If you are torn between this or some other interview, I'll save you some time. The guy was part of Bernie Sanders' campaign, and thinks Whole Foods should have used their cash to employ more people instead of buying back stock. Not knocking on RV for airing different views, but this is a waste of your time if you believe in capitalism.
    • EF
      Eric F.
      7 January 2020 @ 19:23
      My friend, if you think the current system is capitalism and should be protected, then you’re deluded. This is an excellent interview and we need more ethics and values in business, or society will continue to rip itself apart. Riots in Paris & Hong Kong are not normal. A POTUS who pumps the markets daily - in direct contrast to his criticisms of similar behaviour over the last decade - is simply wrong as is the Fed in supplying the money to bid up stock markets. We have clear frauds such as Tesla and WeWork and companies that take more than they give from society - Facebook & Google etc. They’ll be blood on the streets if something is not done to reward just the few and not the many. It’s interesting how The Business Roundtable has now shifted their stance on shareholder value being the priority. Hopefully this is not too little, too late, but employees, customers and shareholders are all important. If Amazon keeps growing as it is and destroying traditional retail without paying its fair share of taxes, and replacing humans with robots, at some point it will have no one to sell to.
  • SW
    Simon W.
    7 January 2020 @ 08:02
    Felt very old when Max couldn't recall who Boeing had merged with in 1997....
  • DC
    Dan C.
    6 January 2020 @ 22:47
    The more Prof Lazonick spoke, the less I liked. I think he may have some good points but his ideology gets in the way of understanding the data. This might be my problem but I wish he'd toss the nuevo-Marxist points and focus more on the macroeconomic consequences of buybacks. It seems a perfectly rational case can be made against buybacks without veering into Bernieland.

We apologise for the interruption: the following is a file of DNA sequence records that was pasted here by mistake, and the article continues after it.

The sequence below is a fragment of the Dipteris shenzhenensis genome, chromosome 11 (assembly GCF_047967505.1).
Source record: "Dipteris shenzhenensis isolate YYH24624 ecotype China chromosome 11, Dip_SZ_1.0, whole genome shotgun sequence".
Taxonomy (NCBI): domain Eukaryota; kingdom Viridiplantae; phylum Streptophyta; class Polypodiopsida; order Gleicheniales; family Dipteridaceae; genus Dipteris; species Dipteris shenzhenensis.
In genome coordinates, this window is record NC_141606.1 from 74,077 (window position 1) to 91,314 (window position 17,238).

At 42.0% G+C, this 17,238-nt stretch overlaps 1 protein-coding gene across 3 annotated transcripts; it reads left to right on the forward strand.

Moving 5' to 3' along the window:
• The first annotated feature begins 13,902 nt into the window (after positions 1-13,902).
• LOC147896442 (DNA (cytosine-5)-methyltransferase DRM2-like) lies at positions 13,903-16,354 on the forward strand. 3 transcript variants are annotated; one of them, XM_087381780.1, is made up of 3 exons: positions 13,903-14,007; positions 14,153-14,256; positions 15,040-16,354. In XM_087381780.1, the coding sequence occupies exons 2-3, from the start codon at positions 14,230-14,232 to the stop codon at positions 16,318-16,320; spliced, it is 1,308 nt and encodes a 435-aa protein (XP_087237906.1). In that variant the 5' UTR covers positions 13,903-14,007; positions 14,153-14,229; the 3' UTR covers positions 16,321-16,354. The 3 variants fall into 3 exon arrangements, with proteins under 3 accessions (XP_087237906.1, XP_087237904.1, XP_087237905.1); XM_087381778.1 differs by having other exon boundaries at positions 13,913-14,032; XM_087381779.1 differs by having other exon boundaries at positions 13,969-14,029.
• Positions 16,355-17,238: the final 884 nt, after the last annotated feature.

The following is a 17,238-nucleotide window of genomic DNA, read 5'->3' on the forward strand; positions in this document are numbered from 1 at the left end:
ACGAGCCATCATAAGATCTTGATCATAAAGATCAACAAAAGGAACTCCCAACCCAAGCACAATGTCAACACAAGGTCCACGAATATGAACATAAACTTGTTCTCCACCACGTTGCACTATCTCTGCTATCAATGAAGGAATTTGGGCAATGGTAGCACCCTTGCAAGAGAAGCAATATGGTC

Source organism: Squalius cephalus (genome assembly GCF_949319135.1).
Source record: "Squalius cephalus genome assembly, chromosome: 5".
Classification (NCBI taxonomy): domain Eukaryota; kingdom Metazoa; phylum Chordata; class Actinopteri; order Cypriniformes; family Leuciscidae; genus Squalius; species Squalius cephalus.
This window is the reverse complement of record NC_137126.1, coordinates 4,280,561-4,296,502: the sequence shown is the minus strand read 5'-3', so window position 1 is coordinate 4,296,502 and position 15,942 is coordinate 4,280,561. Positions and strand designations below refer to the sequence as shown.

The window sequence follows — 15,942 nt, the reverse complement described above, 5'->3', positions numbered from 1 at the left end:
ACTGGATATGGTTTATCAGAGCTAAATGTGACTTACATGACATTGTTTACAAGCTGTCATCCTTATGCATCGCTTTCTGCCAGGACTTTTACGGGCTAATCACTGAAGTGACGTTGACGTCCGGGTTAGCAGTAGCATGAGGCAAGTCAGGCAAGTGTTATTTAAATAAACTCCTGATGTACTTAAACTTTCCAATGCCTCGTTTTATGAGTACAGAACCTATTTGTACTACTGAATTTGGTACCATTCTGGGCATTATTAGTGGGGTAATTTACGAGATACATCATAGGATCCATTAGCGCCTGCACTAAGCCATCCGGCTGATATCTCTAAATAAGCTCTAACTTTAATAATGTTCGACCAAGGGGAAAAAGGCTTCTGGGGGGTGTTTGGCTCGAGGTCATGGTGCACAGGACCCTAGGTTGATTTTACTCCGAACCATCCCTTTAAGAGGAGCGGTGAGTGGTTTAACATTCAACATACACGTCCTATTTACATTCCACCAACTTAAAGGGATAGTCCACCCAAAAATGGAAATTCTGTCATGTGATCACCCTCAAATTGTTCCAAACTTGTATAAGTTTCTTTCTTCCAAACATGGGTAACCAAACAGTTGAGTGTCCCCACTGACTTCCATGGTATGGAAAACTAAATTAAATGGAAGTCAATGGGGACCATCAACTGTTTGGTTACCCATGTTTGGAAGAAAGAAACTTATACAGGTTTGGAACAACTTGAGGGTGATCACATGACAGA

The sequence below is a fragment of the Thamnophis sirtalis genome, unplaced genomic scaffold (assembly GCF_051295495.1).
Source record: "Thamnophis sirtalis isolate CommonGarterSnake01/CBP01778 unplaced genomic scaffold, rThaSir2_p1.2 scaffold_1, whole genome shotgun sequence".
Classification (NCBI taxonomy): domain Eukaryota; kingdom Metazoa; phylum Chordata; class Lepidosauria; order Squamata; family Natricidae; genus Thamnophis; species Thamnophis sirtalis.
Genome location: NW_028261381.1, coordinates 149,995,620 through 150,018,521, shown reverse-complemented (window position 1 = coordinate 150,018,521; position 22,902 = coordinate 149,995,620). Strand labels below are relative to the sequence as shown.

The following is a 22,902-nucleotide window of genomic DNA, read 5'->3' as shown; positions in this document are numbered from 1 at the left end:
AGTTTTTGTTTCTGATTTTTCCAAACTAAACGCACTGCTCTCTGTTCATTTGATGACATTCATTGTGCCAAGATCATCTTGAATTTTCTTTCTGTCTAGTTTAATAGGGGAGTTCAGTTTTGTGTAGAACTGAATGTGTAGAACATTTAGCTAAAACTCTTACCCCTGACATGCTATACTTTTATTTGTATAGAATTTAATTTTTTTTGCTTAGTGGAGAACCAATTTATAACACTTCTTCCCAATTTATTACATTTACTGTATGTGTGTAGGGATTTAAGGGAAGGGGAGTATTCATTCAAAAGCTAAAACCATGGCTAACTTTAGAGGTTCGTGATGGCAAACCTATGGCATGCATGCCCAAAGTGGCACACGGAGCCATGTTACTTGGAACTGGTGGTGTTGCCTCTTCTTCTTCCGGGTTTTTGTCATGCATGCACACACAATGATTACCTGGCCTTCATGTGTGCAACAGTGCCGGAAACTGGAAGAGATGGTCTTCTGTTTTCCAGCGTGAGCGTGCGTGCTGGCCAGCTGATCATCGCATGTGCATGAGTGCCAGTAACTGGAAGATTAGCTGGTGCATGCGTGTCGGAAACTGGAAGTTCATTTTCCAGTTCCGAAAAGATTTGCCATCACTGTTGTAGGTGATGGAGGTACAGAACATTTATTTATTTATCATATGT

• DC
      Dan C.
      6 January 2020 @ 22:51
      And please get an older interviewer. The kid didn't blow the interview (which is good) but he didn't add much either. Get Danielle DiMartino Booth back or another experienced financial expert. Calling the interviewee "Bill" felt off. The interviewer might be richer and smarter than I'll ever be but when someone says "my dad thinks..." - ugh - stick with behind the scenes for a while, kid.
  • tW
    tgwtom W.
    3 January 2020 @ 16:52
    A tweet from 11/6/19 : Ben Hunt @EpsilonTheory When was I radicalized? When Boeing mgmt and directors pocketed $5.4 billion in stock option exercise while building a crappy plane that they’ll never be punished for. “Yay, stock buybacks!”
    • MZ
      Martin Z.
      6 January 2020 @ 05:56
      Sounds like that would have been almost enough to finance a "clean sheet" redesign of the 737 Max. Indirectly, then, you could say that the flying public paid for their bonuses. So: Golden parachutes for Boeing management, those useless life vests under your seat for their planes' hapless passengers. Boeing deserves a "landing on water" for this crime - with no Sully Sullenberger to save the day.
  • JC
    Jason C.
    5 January 2020 @ 08:20
    Great interview, great guest. People dismissing him as Marxist are short-sighted or narrow-minded. His comments on the stock market separating the ownership from the control of the company and his reference to The Managerial Revolution reminds me of James Burnham whom William Buckley called "the number one intellectual influence on National Review since the day of its founding." His comments on innovation are also poignant seeing as innovation is all the US economy has left to be able to compete with China, at least if you believe Peter Thiel - himself a fan of Milton Friedman. Unless, I suppose, we want to import a billion immigrants and then compete with the Chinese on regulatory standards. And I know they're not technically Marxists anymore, but do you see the irony? There's plenty to disagree with in this interview, but nothing to be dismissed out of hand.
  • JW
    Jason W.
    4 January 2020 @ 07:12
    RV your interviews just get better and better! I was glued to this conversation the whole way through!
  • JE
    James E.
    3 January 2020 @ 21:39
    I thank RV on the series of recession fears, gold, bitcoin, China, housing and other problems in the financial system today. I would very much appreciate a series on serious solutions to resolve the current mess politicians and civil servants have done to the debasement of fiat money. I believe this is the most serious problem we will all face in the next decade. Will it come to just forgiving debt? All theories should be covered, not matter how remote. Thank you for the fantastic insights.
  • FA
    Frank A.
    3 January 2020 @ 19:23
    Great interview. I'm glad this topic is getting wider exposure. Institutional investors who are the ultimate long-term holders of these assets should be pushing to resend Rule 10b-18. They are the one who will be owning companies that are worse off financially at higher prices all the while the managerial class is out sitting on the beach somewhere. Short-term thinking vs long-term wealth creation (or destruction).